Entries tagged with “music lessons”.

This year, as I was going through some health problems, I had little extra energy for my normal level of creativity with my students, so I looked to use other people’s creative ideas. Here are my favorites that I used frequently this year.

1. First is a site called colorinmypiano.com Joy has some wonderful ideas and helpful resources for studio teachers. From practical evaluation forms to games and lesson planning, this is a wonderful resource and all of them are free!

2.From teacherspayteachers.com, I’ve found a kindred spirit. Her teacher label is “Aussie Music Teacher.” She is constantly adding theory games, great music ideas, and other great music-teaching resources to her catalog—many of which are free!!

3. And last but in no way least, susanparadis.com is another wonderfully creative and free site filled with more great resources and games for more student and parent engaged learning.

Here are a few tips to help you get your emotive message across whilst singing.

Not long ago, I received some good questions and thought that I might share them with you.  These are in regards to some popular misconceptions about the use of the diaphragm.

Q: Here are some of the things that I’ve heard: breathing from the diaphragm may not be helpful when singing and may actually have negative effects.  Also, I’ve read that taking deep breath does not necessarily result in more oxygen.  Continued deep breathing could have very negative effects on the body, in hyperventilation, oxygen supply, eyesight, and more.  What’s your opinion on this?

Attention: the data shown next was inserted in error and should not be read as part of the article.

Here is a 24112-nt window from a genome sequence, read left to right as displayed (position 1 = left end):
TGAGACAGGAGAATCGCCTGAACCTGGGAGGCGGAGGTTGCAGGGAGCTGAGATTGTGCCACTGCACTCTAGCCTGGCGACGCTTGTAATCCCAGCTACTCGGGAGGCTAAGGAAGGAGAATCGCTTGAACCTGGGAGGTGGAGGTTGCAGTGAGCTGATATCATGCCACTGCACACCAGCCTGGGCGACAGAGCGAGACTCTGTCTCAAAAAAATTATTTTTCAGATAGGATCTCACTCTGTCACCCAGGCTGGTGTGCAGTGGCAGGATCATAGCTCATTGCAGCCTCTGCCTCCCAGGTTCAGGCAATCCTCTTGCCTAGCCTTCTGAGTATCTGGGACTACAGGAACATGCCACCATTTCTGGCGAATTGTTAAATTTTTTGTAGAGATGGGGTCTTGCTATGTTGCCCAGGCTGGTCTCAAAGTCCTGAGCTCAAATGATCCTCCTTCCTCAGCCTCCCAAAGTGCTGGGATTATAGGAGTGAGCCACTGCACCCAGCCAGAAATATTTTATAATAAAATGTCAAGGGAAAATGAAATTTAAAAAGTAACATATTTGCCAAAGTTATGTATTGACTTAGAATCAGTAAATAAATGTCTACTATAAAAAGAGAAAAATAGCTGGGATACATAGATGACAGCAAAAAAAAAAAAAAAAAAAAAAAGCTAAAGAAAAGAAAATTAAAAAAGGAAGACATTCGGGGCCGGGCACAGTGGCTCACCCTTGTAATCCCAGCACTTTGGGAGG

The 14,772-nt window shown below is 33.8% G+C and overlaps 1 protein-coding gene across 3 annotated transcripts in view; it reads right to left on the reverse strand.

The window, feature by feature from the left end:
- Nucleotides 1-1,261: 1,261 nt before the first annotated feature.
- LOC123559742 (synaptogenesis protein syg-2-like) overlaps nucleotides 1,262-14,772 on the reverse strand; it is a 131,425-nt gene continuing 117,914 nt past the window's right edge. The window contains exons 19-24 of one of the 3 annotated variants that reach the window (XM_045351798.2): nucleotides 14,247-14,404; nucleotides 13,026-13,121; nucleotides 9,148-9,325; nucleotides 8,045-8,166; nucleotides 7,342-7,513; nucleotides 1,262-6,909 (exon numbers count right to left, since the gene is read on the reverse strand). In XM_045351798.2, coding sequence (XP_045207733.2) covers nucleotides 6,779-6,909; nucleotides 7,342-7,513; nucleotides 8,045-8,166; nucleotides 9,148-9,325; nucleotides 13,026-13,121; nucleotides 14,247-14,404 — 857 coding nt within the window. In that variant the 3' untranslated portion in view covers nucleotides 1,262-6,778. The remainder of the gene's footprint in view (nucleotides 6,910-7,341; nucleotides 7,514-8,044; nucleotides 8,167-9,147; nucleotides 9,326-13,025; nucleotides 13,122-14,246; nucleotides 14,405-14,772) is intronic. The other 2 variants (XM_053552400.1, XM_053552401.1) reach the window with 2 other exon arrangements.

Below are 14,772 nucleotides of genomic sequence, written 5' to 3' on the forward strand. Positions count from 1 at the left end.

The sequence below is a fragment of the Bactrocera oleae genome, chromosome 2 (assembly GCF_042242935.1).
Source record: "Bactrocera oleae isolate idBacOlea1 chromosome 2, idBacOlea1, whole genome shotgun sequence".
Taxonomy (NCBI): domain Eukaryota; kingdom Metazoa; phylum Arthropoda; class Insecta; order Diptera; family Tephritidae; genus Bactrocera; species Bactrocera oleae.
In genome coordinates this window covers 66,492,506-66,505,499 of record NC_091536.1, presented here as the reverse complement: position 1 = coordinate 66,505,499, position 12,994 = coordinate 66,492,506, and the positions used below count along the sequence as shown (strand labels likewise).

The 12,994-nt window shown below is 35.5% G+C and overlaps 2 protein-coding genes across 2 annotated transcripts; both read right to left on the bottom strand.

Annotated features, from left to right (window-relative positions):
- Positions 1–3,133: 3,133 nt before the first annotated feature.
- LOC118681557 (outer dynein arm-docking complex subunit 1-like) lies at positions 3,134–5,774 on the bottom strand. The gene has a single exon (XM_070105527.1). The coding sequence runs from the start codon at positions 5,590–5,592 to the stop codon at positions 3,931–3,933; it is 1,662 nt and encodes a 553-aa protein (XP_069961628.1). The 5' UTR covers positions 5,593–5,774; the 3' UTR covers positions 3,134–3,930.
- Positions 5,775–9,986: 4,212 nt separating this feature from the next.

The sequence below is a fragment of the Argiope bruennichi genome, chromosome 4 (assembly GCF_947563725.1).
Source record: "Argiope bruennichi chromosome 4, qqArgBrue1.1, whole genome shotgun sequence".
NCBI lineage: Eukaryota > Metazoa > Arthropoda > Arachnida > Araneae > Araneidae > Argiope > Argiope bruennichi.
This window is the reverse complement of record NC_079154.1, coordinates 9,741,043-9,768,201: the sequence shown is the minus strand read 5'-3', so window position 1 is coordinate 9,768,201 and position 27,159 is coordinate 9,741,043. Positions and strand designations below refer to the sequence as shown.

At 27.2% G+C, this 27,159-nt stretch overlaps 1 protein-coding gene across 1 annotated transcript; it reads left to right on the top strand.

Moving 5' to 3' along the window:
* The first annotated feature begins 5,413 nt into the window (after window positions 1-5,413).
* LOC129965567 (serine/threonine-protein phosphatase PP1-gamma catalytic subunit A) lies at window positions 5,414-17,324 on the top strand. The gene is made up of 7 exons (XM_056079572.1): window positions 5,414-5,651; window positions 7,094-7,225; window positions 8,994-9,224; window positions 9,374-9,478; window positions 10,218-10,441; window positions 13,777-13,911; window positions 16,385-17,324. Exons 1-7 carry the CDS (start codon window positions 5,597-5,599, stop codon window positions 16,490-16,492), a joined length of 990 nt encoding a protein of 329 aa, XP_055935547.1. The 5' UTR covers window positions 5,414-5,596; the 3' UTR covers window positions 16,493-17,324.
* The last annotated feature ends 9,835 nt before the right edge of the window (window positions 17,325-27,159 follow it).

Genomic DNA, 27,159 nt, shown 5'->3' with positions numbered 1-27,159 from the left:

A: Thank you for your comments. To respond to the things that you have read, here is what I have found in my own research and what I’ve also experienced. Breathing by using your diaphragm is mainly used in singing because it supports a musical tone much better than does JUST breathing from your lungs. It also is faster way to get air through than just your lungs. That is why any professional singer knows how to use his/her diaphragm when singing.

When you breathe from your diaphragm, you’re also breathing from your lungs, but you’re breath is more deep and powerful. Breathing from your diaphragm is a natural way to breathe when you are in a very relaxed state. If you’ve ever seen a baby breathing while sleeping, you’ll notice that their belly is moving up and down–this is breathing from the diaphragm–the breath is slow and steady. Also, a dog uses its diaphragm when it is panting. In yoga, they tell you to breathe deeply from low down–essentially your diaphragm.

For everyday purposes such as walking or running, we DO NOT purposefully breathe from the diaphragm because it can cause light-headedness, or hyperventilation (because there is much more air coming in and out at a faster rate than normal breathing).  Also, from personal experience, if you try running while forcing yourself to breathe from mostly your diaphragm, it’s much easier to get side cramps 🙂

As for worse eyesight, etc…I have never come across this in any of my research (assuming the deep-breathing is used correctly). If you’re only using this as a technique when singing, it is good for you and has no harmful effects. It’s only when used improperly or out of the singing/relaxing context that it might cause hyperventilation.

I hope that this has been helpful and informative. Thanks again for your questions.